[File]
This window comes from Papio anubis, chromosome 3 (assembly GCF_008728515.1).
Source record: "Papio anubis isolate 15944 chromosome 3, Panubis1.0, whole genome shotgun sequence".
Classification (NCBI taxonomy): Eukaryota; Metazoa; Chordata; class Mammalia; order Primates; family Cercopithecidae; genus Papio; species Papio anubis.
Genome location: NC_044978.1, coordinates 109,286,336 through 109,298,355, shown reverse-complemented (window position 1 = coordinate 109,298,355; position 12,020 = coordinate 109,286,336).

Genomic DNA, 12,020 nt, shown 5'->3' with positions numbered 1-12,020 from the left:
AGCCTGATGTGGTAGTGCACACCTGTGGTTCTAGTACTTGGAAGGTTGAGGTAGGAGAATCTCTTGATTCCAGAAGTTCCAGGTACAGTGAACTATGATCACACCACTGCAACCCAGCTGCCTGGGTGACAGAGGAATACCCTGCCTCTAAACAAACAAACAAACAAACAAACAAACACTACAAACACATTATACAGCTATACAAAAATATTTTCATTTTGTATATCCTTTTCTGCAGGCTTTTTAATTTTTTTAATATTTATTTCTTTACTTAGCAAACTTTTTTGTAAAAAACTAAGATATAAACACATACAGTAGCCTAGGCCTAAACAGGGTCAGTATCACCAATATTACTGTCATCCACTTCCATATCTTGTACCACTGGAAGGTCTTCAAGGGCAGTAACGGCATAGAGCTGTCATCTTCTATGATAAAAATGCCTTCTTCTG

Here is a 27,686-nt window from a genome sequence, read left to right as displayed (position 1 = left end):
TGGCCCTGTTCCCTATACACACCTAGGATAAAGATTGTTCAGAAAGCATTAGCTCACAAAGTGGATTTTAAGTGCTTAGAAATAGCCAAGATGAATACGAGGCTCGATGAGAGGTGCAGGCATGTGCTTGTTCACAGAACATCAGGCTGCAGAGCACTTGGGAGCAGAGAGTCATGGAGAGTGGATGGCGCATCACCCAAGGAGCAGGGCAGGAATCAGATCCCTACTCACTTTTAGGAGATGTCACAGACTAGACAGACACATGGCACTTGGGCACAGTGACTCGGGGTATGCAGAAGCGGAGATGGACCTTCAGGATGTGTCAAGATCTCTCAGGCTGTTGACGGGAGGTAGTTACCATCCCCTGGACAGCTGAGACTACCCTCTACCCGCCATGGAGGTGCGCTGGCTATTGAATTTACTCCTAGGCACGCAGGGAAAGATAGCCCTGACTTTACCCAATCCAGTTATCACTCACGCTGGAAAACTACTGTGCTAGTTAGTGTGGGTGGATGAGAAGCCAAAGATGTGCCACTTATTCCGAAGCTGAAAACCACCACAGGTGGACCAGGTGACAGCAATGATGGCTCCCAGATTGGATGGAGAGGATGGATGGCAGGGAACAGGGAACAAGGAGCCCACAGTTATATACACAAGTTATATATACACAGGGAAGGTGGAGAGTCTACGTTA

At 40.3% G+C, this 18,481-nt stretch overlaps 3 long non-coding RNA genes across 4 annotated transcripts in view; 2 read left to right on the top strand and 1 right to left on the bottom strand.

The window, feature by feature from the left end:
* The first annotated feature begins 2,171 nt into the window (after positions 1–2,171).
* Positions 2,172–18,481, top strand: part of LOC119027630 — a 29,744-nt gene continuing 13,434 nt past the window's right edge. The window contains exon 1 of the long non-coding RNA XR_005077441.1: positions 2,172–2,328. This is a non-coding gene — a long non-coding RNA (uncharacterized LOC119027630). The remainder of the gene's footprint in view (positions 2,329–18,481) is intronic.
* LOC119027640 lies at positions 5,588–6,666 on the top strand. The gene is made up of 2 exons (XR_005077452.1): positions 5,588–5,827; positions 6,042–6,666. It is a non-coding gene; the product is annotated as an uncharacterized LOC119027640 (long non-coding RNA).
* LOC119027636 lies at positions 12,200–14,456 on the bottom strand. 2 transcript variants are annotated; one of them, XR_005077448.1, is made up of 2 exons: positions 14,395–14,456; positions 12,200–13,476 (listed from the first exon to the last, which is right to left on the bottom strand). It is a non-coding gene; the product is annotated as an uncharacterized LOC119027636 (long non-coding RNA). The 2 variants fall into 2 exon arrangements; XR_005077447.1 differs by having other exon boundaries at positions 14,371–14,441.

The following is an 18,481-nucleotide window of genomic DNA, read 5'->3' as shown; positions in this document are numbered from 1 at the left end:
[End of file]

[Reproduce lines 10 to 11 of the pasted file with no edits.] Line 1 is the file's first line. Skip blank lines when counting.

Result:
The window, feature by feature from the left end:
* The first annotated feature begins 2,171 nt into the window (after positions 1–2,171).